“Don’t worry! I know the farmer. He doesn’t mind if we pick his blueberries.”
Uncle Joe Siligato waved away my father’s concerns as Jimmy and I jumped into the back seat of the Oldsmobile. Unsafe and unsecured, we held on to the seat rim as Uncle Joe hit the gas pedal and sped down the sandy dirt road on a Hammonton farm. I kept an eye on the speedometer as the green line under mph numerals changed to yellow then red. We hadn’t seen a house in forever, only a blueberry bush wilderness stretching for miles with pine trees on the horizon. I had two worries: that the speeding car would flip over and leave us alone to die in the fields, and that a farmer would appear with a shotgun.
Spoiler alert: our blueberry heist was a success, with no buckshot in our behinds but with purplish fingers holding pints of those sweet berries on our laps. Our lips were blue; our faces, streaked with sweaty dirt and blueberry juice because, of course, we had to sample the harvest as we worked. I worried about washing off the pesticides, but Uncle Joe advised us to rub the berries on our shirts or just kiss them up to God. The front of my shirt became splattered with goo before I gave up entirely on sanitation practices and simply popped the berries into my mouth.
Uncle Joe was married to my Babcia’s sister, Josephine, so they were my mother’s aunt and uncle, too. I once asked my mom if they married because they had the same name. I imagined that they met one day at a dance and said,
“Hi! I’m Joe.”
“I’m Jo, too!”
“Let’s get married and be Joe and Jo! And we rhyme with Siligato!”
Aunt Jo and Uncle Joe did not have children, but visiting their home was so much fun. The trip to Hammonton, down the White Horse Pike, was an adventure in itself. The Pike was full of odd landmarks that Jimmy and I would race to be the first to spot: the white horse sign on a sky-scraping pole, the huge and creepy tire guy, the Ideal store’s Quonset hut that made us sing,
“If you’ve got a passion for fashion/and you’ve got a craving for saving/take the wheel of your automobile/and swing on down to/Ideal.”
When we spotted the odd cylindrical façade for Arena Buick, we knew we had arrived in the center of Hammonton. Aunt Jo and Uncle Joe had an acre of sandy South Jersey soil in which they grew vegetables. Uncle Joe would lead Jimmy and me up and down the rows of tomatoes and peppers and eggplants, pointing out stages of ripeness. He allowed us to choose a tomato each for immediate consumption. Those warm Jersey tomatoes tasted of sand and sunshine and red.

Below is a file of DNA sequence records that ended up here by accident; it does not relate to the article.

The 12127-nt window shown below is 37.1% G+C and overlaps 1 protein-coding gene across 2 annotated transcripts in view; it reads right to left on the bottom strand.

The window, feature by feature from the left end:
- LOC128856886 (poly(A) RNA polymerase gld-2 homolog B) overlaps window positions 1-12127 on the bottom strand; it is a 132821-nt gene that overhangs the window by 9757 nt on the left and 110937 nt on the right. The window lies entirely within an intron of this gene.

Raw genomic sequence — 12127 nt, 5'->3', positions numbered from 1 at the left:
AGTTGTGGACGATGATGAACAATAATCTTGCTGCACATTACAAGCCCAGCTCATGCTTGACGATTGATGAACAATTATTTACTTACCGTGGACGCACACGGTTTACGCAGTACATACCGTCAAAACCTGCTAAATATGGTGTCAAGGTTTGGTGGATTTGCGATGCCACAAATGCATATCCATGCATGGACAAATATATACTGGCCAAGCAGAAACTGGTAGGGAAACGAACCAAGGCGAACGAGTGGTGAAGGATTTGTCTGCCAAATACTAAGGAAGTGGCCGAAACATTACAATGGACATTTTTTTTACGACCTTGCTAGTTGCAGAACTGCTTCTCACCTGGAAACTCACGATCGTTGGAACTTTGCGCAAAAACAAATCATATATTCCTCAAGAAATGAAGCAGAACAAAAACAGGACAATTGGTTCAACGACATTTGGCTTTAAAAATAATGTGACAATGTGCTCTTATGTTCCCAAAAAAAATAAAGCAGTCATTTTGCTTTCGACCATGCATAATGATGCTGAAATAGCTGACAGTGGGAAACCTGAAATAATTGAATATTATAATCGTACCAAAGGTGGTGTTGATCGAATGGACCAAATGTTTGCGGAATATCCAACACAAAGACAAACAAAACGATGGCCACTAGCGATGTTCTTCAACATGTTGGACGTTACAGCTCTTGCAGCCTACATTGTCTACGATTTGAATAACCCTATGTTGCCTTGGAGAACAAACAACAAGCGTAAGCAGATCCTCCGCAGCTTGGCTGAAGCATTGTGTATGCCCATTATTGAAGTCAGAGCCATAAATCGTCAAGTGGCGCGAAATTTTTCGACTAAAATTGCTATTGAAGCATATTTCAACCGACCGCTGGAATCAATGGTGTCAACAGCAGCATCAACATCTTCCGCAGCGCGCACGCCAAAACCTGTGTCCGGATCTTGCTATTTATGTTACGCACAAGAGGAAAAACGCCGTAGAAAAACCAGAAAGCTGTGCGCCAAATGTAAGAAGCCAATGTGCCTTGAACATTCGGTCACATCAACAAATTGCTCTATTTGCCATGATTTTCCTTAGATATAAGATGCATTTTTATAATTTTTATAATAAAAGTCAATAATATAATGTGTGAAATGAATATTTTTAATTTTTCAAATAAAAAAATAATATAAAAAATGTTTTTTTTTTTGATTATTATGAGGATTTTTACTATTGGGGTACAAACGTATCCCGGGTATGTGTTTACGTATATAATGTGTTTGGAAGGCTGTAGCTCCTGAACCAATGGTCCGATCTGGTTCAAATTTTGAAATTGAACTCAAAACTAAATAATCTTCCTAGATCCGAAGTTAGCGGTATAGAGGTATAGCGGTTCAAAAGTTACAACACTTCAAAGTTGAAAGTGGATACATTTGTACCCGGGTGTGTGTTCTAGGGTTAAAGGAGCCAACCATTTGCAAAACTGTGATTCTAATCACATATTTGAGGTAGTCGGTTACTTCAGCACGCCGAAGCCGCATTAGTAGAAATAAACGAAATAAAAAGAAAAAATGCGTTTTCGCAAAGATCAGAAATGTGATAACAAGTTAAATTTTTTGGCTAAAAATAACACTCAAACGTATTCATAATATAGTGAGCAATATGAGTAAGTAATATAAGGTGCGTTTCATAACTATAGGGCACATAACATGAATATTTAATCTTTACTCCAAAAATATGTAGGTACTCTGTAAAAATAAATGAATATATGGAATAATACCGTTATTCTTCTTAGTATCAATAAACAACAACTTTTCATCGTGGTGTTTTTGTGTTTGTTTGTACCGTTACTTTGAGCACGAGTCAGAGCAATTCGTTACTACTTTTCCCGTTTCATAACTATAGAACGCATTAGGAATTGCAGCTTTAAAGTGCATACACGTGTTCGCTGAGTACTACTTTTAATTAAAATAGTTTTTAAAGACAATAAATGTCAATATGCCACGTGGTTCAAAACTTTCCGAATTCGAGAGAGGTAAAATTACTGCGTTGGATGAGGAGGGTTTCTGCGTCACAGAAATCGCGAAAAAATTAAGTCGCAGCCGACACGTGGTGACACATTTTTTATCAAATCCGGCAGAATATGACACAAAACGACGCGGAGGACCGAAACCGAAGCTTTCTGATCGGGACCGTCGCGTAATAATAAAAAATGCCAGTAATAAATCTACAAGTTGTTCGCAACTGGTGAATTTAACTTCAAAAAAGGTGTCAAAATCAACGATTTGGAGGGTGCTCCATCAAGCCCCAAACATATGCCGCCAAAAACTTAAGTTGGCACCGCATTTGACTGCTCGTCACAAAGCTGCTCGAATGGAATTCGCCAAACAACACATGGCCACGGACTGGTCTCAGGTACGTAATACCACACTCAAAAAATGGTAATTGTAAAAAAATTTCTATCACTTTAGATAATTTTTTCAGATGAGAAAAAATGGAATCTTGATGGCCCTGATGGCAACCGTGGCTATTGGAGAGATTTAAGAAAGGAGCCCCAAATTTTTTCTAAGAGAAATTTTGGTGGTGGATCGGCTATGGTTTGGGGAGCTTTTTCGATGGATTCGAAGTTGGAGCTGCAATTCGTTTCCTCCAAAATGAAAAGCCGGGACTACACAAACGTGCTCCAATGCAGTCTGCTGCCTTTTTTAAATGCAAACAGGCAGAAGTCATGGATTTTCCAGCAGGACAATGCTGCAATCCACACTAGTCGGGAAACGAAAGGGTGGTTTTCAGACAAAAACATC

We would pick a bag of garden vegetables to take home. Sometimes, we picked bushel baskets full of vegetables from deep in the fields of a big farm because Uncle Joe said, same as the blueberry heists, that we didn’t need to worry because he knew the farmer, who was very happy that we were picking his vegetables. Add tomato thief to my rap sheet.
When we visited older relatives, I usually sat in a corner reading a book–children should be seen and not heard and all that. But Aunt Jo and Uncle Joe kept us busy. Besides the farm adventures, I was allowed to explore, very carefully, Aunt Jo’s sewing room. Aunt Jo was an expert seamstress, and her room was full of fabrics, buttons, and spools of threads of every color. She had drawers full of patterns, those tissue-paper mysteries full of dotted lines and undecipherable symbols. When I was in junior high and had learned to operate a sewing machine in home economics class, Aunt Jo would give me sewing lessons and help me with my projects. In the summer of 1967, I created a long “granny” dress in the then-current hippie style, but I only wore it twice because everyone asked me why I was wearing a nightgown outside. The next summer, I stuck to making pillowcase handbags and chic sheath dresses.
Once when we were visiting in mid-July, we all piled into Uncle Joe’s car to attend the Our Lady of Mount Carmel festival. At the Italian American parish church, a statue of Our Lady, dressed in gorgeous fabrics and placed on a on a flower-covered pallet, was hoisted onto the shoulders of the men of the parish and paraded through crowds of worshipers. Some of the ladies cried. Others prayed aloud. People threw money at the statue! The pallet was covered with dollar bills! The statue itself was covered with dollar bills pinned to its dress! St. John Church back home in Collingswood had no equivalent to this level of religious fervor.
After the procession, I could not wait to get to the schoolyard full of amusement rides and food vendors. I added red gravy from the meatball sandwiches to the blueberry and tomato stains on my face, neck, and shirt. Dessert was the famous carnival delicacy, the spun sugar we called cotton candy, plus a zeppola or two.
I fell asleep—exhausted, dirty and happy—in the car on the way home.
That’s what Deb said.